It’s certainly not that family-friendly, but it doesn’t take up as much extra time as the three jobs that I held previously – Economic Affairs Minister, SPD Chairman and SPD coordinator in the Federal Government. You shouldn’t underestimate the time you spend working as SPD Chairman. With respect to popularity, it’s easy to explain this turnaround. If you are involved in day-to-day German politics, then people can be divided into supporters and opponents of the respective parties and popularity ratings are balanced. If you stay out of this and hold an office in which you represent Germany in the world, then people perceive you differently. The process is apparently quite quick.
That must be a good feeling for you. Your erstwhile unpopularity was apparently not so much a function of your personality as your role.
I never thought that this had anything to do with me personally anyway. As SPD Chairman, I had to fight almost every domestic political conflict tooth and nail, in the party and in society, for seven and half years. That wears you down. That’s why it was right for me to move aside for Martin Schulz as candidate for Chancellor.
Were you surprised by his runaway performance in the polls?
I was also surprised by how fast these things can happen. But I anticipated that we would get above 30 percent and that we would get much stronger still during the election campaign.
Do you think that the SPD will continue to increase its level of support? Others have already predicted the end of the Schulz hype.
I don’t foresee an end to this, and the election campaign is only just getting under way. We will continue to gain in support.
Was there a point in time when you were still party chairman that there was an O and not a U in the name of the candidate for Chancellor? Scholz instead of Schulz?
Olaf Scholz is one of the most intelligent people in German politics. There’s no denying that he is an immensely influential figure in federal politics.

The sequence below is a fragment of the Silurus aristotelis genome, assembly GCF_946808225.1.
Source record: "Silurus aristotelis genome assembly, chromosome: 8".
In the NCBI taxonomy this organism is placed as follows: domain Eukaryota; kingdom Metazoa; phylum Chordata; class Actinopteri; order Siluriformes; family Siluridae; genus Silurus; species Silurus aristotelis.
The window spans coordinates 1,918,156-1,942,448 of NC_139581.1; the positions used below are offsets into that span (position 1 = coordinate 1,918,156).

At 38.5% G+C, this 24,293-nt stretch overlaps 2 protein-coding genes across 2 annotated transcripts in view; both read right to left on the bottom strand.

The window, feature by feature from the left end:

However, it was always clear to you that if you weren’t chosen as a candidate for Chancellor, then it would be Schulz.
It was clear to me from a relatively early stage that I wouldn’t be the one. And there are two people that I held intensive discussions with about who it should be: Hannelore Kraft and Olaf Scholz. No one was more in the loop than they were. I wouldn’t have done this without or against them.
Scholz is currently locked in election campaigns in Schleswig-Holstein. The CDU and SPD are neck and neck in the polls. Who’s going to win?
If performance is any yardstick to go by, then Torsten Albig must be re-elected as Minister-President. They have a balanced budget, have stopped making cutbacks to schools and have created 80,000 new jobs. What else does he need to prove?
But he still needs to fight.
Because Schleswig-Holstein is traditionally CDU territory. But Torsten Albig is an excellent man for Schleswig-Holstein, which is why I’m quite optimistic that he’ll stay on as Minister-President.
A new President is being elected in France at around the same time as the elections in Schleswig-Holstein. Has Emmanuel Macron already made it?
It’s very important for him to make it because he’s the only one in the French election campaign to clearly stand up for Europe.
What signal does it send when a man who essentially doesn’t have the backing of a political party is able to get so far?
It shows how unhappy the French are with their current situation and with the party system in the Fifth Republic.
Something that, while it has often been prophesied, has not happened in Germany. How can we explain this?
France is much more of a class society than Germany. Our country is held together by the social market economy. And, at the end of the day, people turn on their TVs, read the “Hamburger Abendblatt” and see that, while perhaps not everything is rosy here, things are certainly much better than in most parts of the world. And that rings quite true.